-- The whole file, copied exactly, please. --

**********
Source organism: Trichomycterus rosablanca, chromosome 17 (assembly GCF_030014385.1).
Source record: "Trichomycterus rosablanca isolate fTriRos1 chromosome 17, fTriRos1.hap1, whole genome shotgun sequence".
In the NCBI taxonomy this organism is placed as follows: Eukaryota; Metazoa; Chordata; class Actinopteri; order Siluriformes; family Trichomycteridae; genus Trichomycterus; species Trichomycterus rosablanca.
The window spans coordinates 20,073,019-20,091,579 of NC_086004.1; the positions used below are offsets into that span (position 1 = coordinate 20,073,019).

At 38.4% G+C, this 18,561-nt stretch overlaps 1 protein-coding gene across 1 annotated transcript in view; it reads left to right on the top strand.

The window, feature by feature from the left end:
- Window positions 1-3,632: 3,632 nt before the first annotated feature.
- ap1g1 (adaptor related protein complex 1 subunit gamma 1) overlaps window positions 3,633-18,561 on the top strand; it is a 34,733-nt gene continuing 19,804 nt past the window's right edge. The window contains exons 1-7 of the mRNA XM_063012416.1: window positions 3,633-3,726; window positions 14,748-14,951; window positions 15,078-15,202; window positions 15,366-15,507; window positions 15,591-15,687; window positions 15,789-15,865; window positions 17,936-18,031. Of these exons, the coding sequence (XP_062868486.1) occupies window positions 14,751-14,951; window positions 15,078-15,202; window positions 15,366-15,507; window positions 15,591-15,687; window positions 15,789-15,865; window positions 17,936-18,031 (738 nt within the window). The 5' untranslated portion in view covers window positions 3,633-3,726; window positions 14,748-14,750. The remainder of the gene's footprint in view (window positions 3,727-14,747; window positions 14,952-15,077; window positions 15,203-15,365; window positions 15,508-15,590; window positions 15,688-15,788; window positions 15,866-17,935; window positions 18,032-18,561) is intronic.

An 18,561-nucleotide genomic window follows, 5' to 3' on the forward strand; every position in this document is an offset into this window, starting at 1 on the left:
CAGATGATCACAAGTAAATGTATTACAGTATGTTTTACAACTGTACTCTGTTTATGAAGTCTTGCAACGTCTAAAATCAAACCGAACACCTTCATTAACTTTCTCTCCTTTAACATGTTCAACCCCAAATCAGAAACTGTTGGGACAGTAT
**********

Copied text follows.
Source organism: Trichomycterus rosablanca, chromosome 17 (assembly GCF_030014385.1).
Source record: "Trichomycterus rosablanca isolate fTriRos1 chromosome 17, fTriRos1.hap1, whole genome shotgun sequence".
In the NCBI taxonomy this organism is placed as follows: Eukaryota; Metazoa; Chordata; class Actinopteri; order Siluriformes; family Trichomycteridae; genus Trichomycterus; species Trichomycterus rosablanca.
The window spans coordinates 20,073,019-20,091,579 of NC_086004.1; the positions used below are offsets into that span (position 1 = coordinate 20,073,019).

At 38.4% G+C, this 18,561-nt stretch overlaps 1 protein-coding gene across 1 annotated transcript in view; it reads left to right on the top strand.

The window, feature by feature from the left end:
- Window positions 1-3,632: 3,632 nt before the first annotated feature.
- ap1g1 (adaptor related protein complex 1 subunit gamma 1) overlaps window positions 3,633-18,561 on the top strand; it is a 34,733-nt gene continuing 19,804 nt past the window's right edge. The window contains exons 1-7 of the mRNA XM_063012416.1: window positions 3,633-3,726; window positions 14,748-14,951; window positions 15,078-15,202; window positions 15,366-15,507; window positions 15,591-15,687; window positions 15,789-15,865; window positions 17,936-18,031. Of these exons, the coding sequence (XP_062868486.1) occupies window positions 14,751-14,951; window positions 15,078-15,202; window positions 15,366-15,507; window positions 15,591-15,687; window positions 15,789-15,865; window positions 17,936-18,031 (738 nt within the window). The 5' untranslated portion in view covers window positions 3,633-3,726; window positions 14,748-14,750. The remainder of the gene's footprint in view (window positions 3,727-14,747; window positions 14,952-15,077; window positions 15,203-15,365; window positions 15,508-15,590; window positions 15,688-15,788; window positions 15,866-17,935; window positions 18,032-18,561) is intronic.

An 18,561-nucleotide genomic window follows, 5' to 3' on the forward strand; every position in this document is an offset into this window, starting at 1 on the left:
CAGATGATCACAAGTAAATGTATTACAGTATGTTTTACAACTGTACTCTGTTTATGAAGTCTTGCAACGTCTAAAATCAAACCGAACACCTTCATTAACTTTCTCTCCTTTAACATGTTCAACCCCAAATCAGAAACTGTTGGGACAGTAT